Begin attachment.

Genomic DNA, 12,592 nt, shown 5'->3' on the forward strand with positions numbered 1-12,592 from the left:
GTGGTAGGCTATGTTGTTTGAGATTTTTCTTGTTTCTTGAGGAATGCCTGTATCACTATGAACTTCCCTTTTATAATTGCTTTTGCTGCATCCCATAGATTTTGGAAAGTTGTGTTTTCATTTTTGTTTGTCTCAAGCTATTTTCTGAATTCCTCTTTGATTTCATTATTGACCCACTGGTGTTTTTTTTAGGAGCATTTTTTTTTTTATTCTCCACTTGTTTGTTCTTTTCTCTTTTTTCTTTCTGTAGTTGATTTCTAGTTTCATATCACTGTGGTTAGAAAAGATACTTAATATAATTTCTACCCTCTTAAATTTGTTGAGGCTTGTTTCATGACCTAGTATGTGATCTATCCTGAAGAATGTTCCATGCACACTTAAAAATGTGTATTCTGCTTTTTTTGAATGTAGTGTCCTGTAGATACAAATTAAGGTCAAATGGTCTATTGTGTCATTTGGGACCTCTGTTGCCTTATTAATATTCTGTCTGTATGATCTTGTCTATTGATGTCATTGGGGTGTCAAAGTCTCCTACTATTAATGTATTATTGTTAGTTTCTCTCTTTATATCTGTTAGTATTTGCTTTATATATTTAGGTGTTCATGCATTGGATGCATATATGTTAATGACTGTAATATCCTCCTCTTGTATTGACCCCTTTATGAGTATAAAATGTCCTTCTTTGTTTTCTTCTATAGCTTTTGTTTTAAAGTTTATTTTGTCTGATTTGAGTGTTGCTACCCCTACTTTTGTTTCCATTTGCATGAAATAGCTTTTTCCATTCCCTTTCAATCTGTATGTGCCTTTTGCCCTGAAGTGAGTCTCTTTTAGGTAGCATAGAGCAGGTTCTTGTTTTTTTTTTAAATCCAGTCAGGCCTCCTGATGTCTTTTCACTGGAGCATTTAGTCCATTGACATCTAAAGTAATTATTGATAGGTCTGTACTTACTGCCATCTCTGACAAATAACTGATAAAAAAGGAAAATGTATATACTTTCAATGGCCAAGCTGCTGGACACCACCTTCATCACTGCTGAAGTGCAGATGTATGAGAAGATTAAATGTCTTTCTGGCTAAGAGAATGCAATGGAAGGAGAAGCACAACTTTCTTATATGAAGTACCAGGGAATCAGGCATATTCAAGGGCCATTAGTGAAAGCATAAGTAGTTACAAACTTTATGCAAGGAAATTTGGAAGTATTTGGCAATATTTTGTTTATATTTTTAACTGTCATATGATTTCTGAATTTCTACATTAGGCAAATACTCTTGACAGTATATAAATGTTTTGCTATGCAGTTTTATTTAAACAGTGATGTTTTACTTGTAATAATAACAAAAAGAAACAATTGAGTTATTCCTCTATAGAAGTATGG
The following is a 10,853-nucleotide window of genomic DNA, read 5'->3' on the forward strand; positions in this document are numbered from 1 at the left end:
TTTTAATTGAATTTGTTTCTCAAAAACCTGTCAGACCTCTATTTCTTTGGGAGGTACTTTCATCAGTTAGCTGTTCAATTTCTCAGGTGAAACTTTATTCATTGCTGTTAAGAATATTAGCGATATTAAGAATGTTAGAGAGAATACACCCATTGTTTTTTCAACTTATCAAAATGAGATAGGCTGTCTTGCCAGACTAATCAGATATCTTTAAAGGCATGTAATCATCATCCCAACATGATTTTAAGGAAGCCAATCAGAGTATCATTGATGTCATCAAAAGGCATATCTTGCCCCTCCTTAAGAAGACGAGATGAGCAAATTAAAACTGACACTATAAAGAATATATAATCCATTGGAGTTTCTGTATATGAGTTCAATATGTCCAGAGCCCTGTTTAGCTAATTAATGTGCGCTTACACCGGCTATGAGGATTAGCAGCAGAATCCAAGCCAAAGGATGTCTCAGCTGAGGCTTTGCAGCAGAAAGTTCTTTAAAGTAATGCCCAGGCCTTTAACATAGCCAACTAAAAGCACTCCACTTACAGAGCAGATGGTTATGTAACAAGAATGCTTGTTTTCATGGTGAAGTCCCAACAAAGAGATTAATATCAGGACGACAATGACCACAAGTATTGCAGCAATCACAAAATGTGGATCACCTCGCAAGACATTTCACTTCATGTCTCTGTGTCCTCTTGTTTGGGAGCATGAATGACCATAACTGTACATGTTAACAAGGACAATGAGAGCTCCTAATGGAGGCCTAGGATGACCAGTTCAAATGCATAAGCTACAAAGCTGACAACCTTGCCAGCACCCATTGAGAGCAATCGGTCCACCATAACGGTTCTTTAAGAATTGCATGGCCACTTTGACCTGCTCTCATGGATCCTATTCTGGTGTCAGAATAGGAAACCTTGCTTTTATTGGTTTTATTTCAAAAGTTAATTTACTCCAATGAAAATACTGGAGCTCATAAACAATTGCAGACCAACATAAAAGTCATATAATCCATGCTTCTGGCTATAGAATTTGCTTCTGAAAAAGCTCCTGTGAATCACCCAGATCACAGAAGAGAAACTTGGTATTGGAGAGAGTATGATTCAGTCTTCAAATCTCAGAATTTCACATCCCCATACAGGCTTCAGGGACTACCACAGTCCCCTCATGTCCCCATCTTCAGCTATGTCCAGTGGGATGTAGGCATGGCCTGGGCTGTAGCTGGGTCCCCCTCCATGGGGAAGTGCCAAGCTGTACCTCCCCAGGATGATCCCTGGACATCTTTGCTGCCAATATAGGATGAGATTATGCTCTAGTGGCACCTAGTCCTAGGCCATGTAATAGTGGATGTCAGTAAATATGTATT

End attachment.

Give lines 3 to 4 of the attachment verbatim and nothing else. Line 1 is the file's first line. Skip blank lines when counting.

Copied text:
The following is a 10,853-nucleotide window of genomic DNA, read 5'->3' on the forward strand; positions in this document are numbered from 1 at the left end:
TTTTAATTGAATTTGTTTCTCAAAAACCTGTCAGACCTCTATTTCTTTGGGAGGTACTTTCATCAGTTAGCTGTTCAATTTCTCAGGTGAAACTTTATTCATTGCTGTTAAGAATATTAGCGATATTAAGAATGTTAGAGAGAATACACCCATTGTTTTTTCAACTTATCAAAATGAGATAGGCTGTCTTGCCAGACTAATCAGATATCTTTAAAGGCATGTAATCATCATCCCAACATGATTTTAAGGAAGCCAATCAGAGTATCATTGATGTCATCAAAAGGCATATCTTGCCCCTCCTTAAGAAGACGAGATGAGCAAATTAAAACTGACACTATAAAGAATATATAATCCATTGGAGTTTCTGTATATGAGTTCAATATGTCCAGAGCCCTGTTTAGCTAATTAATGTGCGCTTACACCGGCTATGAGGATTAGCAGCAGAATCCAAGCCAAAGGATGTCTCAGCTGAGGCTTTGCAGCAGAAAGTTCTTTAAAGTAATGCCCAGGCCTTTAACATAGCCAACTAAAAGCACTCCACTTACAGAGCAGATGGTTATGTAACAAGAATGCTTGTTTTCATGGTGAAGTCCCAACAAAGAGATTAATATCAGGACGACAATGACCACAAGTATTGCAGCAATCACAAAATGTGGATCACCTCGCAAGACATTTCACTTCATGTCTCTGTGTCCTCTTGTTTGGGAGCATGAATGACCATAACTGTACATGTTAACAAGGACAATGAGAGCTCCTAATGGAGGCCTAGGATGACCAGTTCAAATGCATAAGCTACAAAGCTGACAACCTTGCCAGCACCCATTGAGAGCAATCGGTCCACCATAACGGTTCTTTAAGAATTGCATGGCCACTTTGACCTGCTCTCATGGATCCTATTCTGGTGTCAGAATAGGAAACCTTGCTTTTATTGGTTTTATTTCAAAAGTTAATTTACTCCAATGAAAATACTGGAGCTCATAAACAATTGCAGACCAACATAAAAGTCATATAATCCATGCTTCTGGCTATAGAATTTGCTTCTGAAAAAGCTCCTGTGAATCACCCAGATCACAGAAGAGAAACTTGGTATTGGAGAGAGTATGATTCAGTCTTCAAATCTCAGAATTTCACATCCCCATACAGGCTTCAGGGACTACCACAGTCCCCTCATGTCCCCATCTTCAGCTATGTCCAGTGGGATGTAGGCATGGCCTGGGCTGTAGCTGGGTCCCCCTCCATGGGGAAGTGCCAAGCTGTACCTCCCCAGGATGATCCCTGGACATCTTTGCTGCCAATATAGGATGAGATTATGCTCTAGTGGCACCTAGTCCTAGGCCATGTAATAGTGGATGTCAGTAAATATGTATT